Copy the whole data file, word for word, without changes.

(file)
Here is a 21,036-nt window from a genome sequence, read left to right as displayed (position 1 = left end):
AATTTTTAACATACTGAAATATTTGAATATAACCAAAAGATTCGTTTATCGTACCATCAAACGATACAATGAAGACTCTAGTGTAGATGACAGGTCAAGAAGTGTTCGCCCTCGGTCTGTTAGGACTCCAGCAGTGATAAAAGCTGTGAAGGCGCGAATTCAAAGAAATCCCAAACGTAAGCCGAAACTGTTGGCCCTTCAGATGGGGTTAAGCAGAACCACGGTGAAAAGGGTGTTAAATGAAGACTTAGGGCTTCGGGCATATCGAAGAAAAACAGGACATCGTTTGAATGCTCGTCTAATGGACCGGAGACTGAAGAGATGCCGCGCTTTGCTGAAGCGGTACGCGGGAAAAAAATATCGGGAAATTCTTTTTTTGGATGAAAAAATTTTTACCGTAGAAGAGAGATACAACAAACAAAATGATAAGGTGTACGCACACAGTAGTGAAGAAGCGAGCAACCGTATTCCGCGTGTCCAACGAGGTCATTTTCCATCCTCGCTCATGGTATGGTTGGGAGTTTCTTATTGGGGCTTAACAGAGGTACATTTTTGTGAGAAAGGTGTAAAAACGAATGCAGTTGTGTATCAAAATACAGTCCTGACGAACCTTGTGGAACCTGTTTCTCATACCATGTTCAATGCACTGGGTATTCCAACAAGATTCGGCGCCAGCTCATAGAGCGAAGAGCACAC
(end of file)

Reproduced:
Here is a 21,036-nt window from a genome sequence, read left to right as displayed (position 1 = left end):
AATTTTTAACATACTGAAATATTTGAATATAACCAAAAGATTCGTTTATCGTACCATCAAACGATACAATGAAGACTCTAGTGTAGATGACAGGTCAAGAAGTGTTCGCCCTCGGTCTGTTAGGACTCCAGCAGTGATAAAAGCTGTGAAGGCGCGAATTCAAAGAAATCCCAAACGTAAGCCGAAACTGTTGGCCCTTCAGATGGGGTTAAGCAGAACCACGGTGAAAAGGGTGTTAAATGAAGACTTAGGGCTTCGGGCATATCGAAGAAAAACAGGACATCGTTTGAATGCTCGTCTAATGGACCGGAGACTGAAGAGATGCCGCGCTTTGCTGAAGCGGTACGCGGGAAAAAAATATCGGGAAATTCTTTTTTTGGATGAAAAAATTTTTACCGTAGAAGAGAGATACAACAAACAAAATGATAAGGTGTACGCACACAGTAGTGAAGAAGCGAGCAACCGTATTCCGCGTGTCCAACGAGGTCATTTTCCATCCTCGCTCATGGTATGGTTGGGAGTTTCTTATTGGGGCTTAACAGAGGTACATTTTTGTGAGAAAGGTGTAAAAACGAATGCAGTTGTGTATCAAAATACAGTCCTGACGAACCTTGTGGAACCTGTTTCTCATACCATGTTCAATGCACTGGGTATTCCAACAAGATTCGGCGCCAGCTCATAGAGCGAAGAGCACAC